April 12, 2017 The findings of a Government Accountability Office Investigation (GAO) published on Tuesday concluded that holes in physical security at U.S. nuclear plants puts the nation at risk for terrorists seeking nuclear materials to make “dirty bombs.”
The watchdog group found physical security that U.S. Department of Energy facilities where special nuclear materials are stored are in need of physical security such as fences, alarms, and sensors.
The GAO investigators found that while information was current and accessible to Congress, reports on DOE facilities holding special nuclear materials such as highly enriched uranium — did not meet federal standards of providing complete information on assessments used to certify that sites are secure and were not provided to Congress in a timely manner.
Nuclear threats were largely ignored by the U.S. Department of Homeland Security and other agencies until Japan’s nuclear disaster at Fukushima in March, 2011. The Fukushima Diiachi plant disaster prompted a closer look at how United States nuclear reactors are maintained. The findings of reports on U.S. nuclear plant management, oversight, maintainance and site security without exception have evidenced the U.S. remains woefully unprepared for a nuclear disaster or attack.
A U.S. Government Accountability Office (GAO) audit of the Nuclear Regulatory Commission (NRC) licensing process in 2015 and 2016 evidenced how easy it was to obtain licenses and purchase nuclear material using fake names and documents. GAO investigators rented storefronts and used fake names to obtained licenses that allowed them to obtain AmBe, an aggregated category 2 quantity of nuclear material.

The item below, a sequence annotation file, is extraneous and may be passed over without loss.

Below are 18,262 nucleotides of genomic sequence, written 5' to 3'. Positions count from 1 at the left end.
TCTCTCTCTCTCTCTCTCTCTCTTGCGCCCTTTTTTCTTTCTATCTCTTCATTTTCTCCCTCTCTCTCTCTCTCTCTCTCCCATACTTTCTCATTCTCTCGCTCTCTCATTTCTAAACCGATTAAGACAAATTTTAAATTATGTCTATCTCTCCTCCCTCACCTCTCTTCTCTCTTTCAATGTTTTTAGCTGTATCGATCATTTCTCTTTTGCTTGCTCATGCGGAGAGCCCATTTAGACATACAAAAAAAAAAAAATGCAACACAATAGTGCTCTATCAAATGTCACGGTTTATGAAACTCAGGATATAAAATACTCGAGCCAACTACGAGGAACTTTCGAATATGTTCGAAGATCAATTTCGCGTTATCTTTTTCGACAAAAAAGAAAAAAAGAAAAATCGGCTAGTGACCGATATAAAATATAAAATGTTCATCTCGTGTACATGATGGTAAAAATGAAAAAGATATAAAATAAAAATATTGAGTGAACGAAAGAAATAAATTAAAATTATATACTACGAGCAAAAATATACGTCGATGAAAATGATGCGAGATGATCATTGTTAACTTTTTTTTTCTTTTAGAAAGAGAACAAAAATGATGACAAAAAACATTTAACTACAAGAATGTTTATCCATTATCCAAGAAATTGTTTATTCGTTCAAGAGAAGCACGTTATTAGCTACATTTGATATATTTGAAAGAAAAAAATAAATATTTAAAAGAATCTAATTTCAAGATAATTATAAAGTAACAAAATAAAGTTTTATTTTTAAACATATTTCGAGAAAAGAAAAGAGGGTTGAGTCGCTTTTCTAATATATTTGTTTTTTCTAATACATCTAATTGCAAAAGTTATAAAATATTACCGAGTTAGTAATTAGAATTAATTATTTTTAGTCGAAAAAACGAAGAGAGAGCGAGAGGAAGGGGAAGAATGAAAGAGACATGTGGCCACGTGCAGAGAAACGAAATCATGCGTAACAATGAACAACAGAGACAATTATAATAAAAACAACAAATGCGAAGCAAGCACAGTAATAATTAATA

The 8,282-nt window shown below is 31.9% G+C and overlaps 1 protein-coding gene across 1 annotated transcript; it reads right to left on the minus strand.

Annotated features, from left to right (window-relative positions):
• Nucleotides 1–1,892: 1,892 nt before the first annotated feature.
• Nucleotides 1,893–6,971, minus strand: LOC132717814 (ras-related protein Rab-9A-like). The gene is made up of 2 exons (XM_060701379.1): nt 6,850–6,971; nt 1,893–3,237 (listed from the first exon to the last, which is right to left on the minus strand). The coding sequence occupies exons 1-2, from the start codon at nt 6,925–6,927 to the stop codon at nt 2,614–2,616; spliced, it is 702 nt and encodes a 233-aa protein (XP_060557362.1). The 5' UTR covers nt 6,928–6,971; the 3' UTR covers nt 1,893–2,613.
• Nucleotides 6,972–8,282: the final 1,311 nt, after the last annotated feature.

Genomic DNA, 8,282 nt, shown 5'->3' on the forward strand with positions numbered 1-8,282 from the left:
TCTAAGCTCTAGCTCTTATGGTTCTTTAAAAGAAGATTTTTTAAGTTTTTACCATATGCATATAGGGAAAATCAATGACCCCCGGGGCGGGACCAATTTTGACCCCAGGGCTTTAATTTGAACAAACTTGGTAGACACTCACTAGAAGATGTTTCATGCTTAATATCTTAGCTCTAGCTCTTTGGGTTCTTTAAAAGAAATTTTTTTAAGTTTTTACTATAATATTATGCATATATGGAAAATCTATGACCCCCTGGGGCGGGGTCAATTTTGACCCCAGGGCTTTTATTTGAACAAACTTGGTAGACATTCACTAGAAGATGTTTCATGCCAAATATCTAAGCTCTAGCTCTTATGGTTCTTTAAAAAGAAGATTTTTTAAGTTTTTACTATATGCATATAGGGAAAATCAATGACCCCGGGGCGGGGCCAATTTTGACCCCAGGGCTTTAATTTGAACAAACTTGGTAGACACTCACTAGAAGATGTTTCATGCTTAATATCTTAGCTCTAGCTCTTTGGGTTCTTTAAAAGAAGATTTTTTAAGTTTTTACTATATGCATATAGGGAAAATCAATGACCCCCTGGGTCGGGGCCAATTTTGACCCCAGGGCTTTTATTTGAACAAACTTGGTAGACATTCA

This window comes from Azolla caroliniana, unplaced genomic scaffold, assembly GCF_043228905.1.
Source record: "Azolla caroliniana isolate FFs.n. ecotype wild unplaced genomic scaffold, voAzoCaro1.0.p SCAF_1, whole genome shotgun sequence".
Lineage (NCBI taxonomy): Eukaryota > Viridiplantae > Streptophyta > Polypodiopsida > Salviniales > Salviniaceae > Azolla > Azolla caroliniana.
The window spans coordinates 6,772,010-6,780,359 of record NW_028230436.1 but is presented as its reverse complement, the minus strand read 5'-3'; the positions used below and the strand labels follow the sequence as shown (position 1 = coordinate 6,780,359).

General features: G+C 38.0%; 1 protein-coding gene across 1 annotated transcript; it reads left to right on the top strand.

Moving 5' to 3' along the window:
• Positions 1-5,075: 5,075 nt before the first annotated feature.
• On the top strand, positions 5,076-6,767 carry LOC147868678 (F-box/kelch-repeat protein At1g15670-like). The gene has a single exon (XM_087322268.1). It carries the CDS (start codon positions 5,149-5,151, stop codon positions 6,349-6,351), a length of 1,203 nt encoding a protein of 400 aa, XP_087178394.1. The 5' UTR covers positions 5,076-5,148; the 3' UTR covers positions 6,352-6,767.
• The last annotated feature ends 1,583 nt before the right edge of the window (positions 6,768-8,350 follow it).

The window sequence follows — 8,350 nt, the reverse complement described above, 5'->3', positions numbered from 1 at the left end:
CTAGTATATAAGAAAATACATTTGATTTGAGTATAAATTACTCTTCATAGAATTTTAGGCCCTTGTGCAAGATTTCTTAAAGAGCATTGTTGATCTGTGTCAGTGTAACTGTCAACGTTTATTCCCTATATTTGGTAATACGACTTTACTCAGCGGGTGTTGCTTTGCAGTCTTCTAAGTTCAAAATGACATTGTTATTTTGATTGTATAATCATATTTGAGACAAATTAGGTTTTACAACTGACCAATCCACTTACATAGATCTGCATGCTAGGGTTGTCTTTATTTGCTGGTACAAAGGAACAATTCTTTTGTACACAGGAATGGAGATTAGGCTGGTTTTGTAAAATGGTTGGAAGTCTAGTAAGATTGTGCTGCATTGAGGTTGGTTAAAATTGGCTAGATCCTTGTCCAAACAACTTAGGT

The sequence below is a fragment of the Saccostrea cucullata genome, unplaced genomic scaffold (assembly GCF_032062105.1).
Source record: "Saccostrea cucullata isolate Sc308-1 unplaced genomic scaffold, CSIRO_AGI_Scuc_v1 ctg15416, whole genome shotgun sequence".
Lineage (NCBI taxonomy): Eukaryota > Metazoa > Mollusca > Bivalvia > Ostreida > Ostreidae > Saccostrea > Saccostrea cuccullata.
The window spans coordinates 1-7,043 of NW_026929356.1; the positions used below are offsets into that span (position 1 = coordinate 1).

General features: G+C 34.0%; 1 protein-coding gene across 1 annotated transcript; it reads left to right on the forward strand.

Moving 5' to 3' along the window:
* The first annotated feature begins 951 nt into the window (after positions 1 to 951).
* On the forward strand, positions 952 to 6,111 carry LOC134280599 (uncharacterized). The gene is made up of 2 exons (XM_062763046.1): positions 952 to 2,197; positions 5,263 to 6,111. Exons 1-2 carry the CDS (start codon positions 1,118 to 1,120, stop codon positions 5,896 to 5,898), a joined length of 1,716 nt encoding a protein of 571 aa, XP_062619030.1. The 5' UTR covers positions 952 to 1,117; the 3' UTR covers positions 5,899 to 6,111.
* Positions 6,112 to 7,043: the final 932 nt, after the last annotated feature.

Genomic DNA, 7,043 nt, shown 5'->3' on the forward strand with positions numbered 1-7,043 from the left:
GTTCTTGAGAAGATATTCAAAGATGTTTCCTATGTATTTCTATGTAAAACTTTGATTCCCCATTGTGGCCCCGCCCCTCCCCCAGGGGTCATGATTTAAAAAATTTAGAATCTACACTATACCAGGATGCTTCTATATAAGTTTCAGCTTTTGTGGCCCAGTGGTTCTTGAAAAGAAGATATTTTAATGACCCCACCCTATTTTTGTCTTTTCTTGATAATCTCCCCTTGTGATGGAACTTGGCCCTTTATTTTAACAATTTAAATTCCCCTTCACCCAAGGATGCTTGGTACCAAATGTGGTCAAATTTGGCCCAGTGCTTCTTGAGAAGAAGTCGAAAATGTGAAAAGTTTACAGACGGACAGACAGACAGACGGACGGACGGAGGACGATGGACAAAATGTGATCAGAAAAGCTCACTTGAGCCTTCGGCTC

There have been numerous independent reports alleging misconduct by top officials at the Nuclear Regulatory Commission. The agency has a reputation for sloppy record-keeping, and not following through to ensure violations are corrected even if they are recorded.
An after-action report by an independent Japanese investigatory body found that the Fukushima Daiichi incident in 2011 was entirely foreseeable – and perhaps even preventable. The plant’s owner, Tokyo Electric Power Company (TEPCO) failed to meet basic safety regulations like performing risk assessments and preparing for the containment of collateral damage. Investigators also determined that in an effort to cut corners, TEPCO managment scrimped on costly evacuation plans.
In the fifteen years since 9/11, dozens of reports have revealed that the threat of nuclear disaster on American soil is real and weak security measures, according to terrorism experts shows there is nothing standing between a determined terrorist and the nuclear weapons materials inside of U.S. nuclear plants. The system is blinking red.
Cynthia Hodges holds a M.A. in Political Science from NEIU in Chicago, Illinois and a Post-Grad Professional Certificate in Disaster and Terrorism Management from University of North Carolina -Chapel Hill. In addition to a successful writing career, Cynthia is in the process of writing a book on the role of private security guards as first responders in the post 9/11 America. "My career has been a balance of security and education, and my passion for Homeland Security while protecting individual's Constitutional rights has grown as a result of the two."